This difference is supported by what the record shows as to rates to points on the Pembina line. Inasmuch as no appeal was taken from the refusal to enjoin their restoration, we may assume that all parties admit these rates to be reasonable. But there was a difference as to rates to points on this line which shows that the per-mile ratio cannot be regarded as a necessary standard. For example, the rate to Omaha, on the lower part of this line, was fifty cents, while the rate to points on the northern end was forty cents. This was a difference of twenty percent in favor of Omaha, although there was no such difference in the distance. Again, timber shipped from the coast to St. Paul passed through this forty-cent point on the northern end of
the Pembina line. The distance from the coast to St. Paul was one-eighth greater, and the advance allowed was one eighth, or five cents, over the forty-cent rate.
It is quite true that the carriers may do what they could not be compelled to do. But it is not to be assumed that they made and continued these different rates between these two cities arbitrarily and without reason. It was proper for the Commission to consider the weight and the character of these reasons and the causes which prompted and justified the carriers in charging these different rates. When the Commission maintained the same ratio of difference as that made by the carriers themselves, it cannot be fairly said that such an order was so arbitrary as to be palpably and gravely unjust, and beyond the substance, if not the form, of its power.
5. A final point remains to be considered, although it involves an issue not presented by the pleadings, not included in the master's report, and not passed on by the circuit court. It is, however, argued that on this appeal the record may be searched and the decree affirmed because, in making its order, the Commission was influenced solely by a consideration of the effect of the advance in rates on the lumber industry.
It does appear that the lumber men, in their complaints before the Commission, alleged that the advanced rates were unreasonable, and, approved on the theory that the injurious effect on their business would sustain that contention, they alleged that the new rate would destroy the lumber industry. Issue seems to have been joined on both propositions, and there were mutual criminations and recriminations of prosperity -- the lumber men insisting that the railroads had made large profits under the old rate, and did not need the advance, which would destroy the ability of the lumber men to ship lumber to the east.
The carriers, on the other hand, contended that the forty-cent rate had opened up new markets and developed the
lumber business to a point where it had become enormously profitable, and would continue so under the advanced rates because white pine had practically disappeared from the market, and that the increased price of lumber more than made up for the increased cost of timber and labor.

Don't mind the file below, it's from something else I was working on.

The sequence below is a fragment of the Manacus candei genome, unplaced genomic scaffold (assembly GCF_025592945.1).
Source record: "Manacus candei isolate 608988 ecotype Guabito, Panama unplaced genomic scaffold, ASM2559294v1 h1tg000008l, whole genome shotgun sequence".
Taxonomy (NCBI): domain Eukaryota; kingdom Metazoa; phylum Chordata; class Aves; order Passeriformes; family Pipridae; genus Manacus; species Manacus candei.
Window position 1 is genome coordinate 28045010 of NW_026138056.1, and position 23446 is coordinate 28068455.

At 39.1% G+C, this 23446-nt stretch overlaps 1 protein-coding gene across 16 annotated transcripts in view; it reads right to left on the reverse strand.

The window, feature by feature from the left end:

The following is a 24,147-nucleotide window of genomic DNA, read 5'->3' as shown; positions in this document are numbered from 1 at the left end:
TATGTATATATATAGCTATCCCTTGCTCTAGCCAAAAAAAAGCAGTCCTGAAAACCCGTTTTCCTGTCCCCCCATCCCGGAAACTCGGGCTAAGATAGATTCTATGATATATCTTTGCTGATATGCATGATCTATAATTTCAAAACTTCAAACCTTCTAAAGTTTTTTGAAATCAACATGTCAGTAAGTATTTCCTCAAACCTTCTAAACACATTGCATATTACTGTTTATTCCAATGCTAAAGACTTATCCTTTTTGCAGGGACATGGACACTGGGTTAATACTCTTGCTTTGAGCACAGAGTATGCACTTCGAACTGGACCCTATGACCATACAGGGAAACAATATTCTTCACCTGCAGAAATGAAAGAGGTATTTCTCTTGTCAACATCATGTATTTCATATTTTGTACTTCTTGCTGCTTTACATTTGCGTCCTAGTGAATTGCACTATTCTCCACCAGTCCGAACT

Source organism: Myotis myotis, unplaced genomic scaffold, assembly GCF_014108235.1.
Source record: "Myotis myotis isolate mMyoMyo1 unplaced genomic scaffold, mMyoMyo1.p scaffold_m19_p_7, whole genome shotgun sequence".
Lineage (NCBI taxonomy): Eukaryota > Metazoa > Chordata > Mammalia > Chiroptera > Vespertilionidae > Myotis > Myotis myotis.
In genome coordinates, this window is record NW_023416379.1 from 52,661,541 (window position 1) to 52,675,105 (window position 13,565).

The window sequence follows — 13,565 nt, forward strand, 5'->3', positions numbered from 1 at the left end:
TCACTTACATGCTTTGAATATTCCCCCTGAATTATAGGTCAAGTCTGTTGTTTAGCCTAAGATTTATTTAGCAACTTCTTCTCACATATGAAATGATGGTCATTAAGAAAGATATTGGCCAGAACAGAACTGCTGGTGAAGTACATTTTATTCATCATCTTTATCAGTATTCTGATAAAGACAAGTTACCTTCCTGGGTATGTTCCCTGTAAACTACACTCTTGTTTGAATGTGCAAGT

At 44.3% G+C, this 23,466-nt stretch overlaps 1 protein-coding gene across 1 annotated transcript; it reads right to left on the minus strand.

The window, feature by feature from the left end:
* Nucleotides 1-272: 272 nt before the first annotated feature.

It is true also that the Commission examined into the effect of the old and the new rate on carrier and lumbermen alike. But we do not find that it made the order because of the effect on the lumber industry. In the Willamette case, 219 U. S. 445, counsel for the mill men admitted that the rate there under attack was reasonable in and of itself, but insisted that statements of officers and action of the carrier operated to estop the road from raising a low rate up to a reasonable rate.
Nothing of the sort is found here. The rates were attacked as unreasonable, and, on evidence already referred to, the Commission found that the old rates to the Pembina line were reasonable and could not be changed, but that there might be a reasonable increase to points east of that line not to exceed five cents.
While there is language in the opinion which, looked at alone, might suggest that the Commission was attempting to decide more than the single question as to what was a reasonable rate, yet, taking the opinion as a whole, it affirmatively appears that the Commission confined itself to the exercise of its statutory powers to fix rates. In its opinion, it did discuss the issue of prosperity presented by mill men and carriers alike, but held that
". . . This controversy cannot be determined wholly upon the ground that complainants have enjoyed the lower rate for many years, and that interests have been built up thereunder, and that loss of business investments, profits, and markets will result under the increased rates. It must be determined on the justness or reasonableness of the rates in controversy. . . . If the old
rates were too low to be just and reasonable, complainants [mill men] cannot urge their loss as a ground for maintaining them; if the old rates were just and reasonable, the defendants cannot justify the advance on the ground of the prosperity of the lumber business."
Considering the case as a whole, we cannot say that the order was made because of the effect of the advance on the lumber industry, nor because of a mistake of law as to presumption arising from the long continuance of the low rate, when the carrier was earning dividends, nor that there was no evidence to support the finding. If so, the Commission acted within its power, and, in view of the statute, its lawful orders cannot be enjoined. The decree therefore must be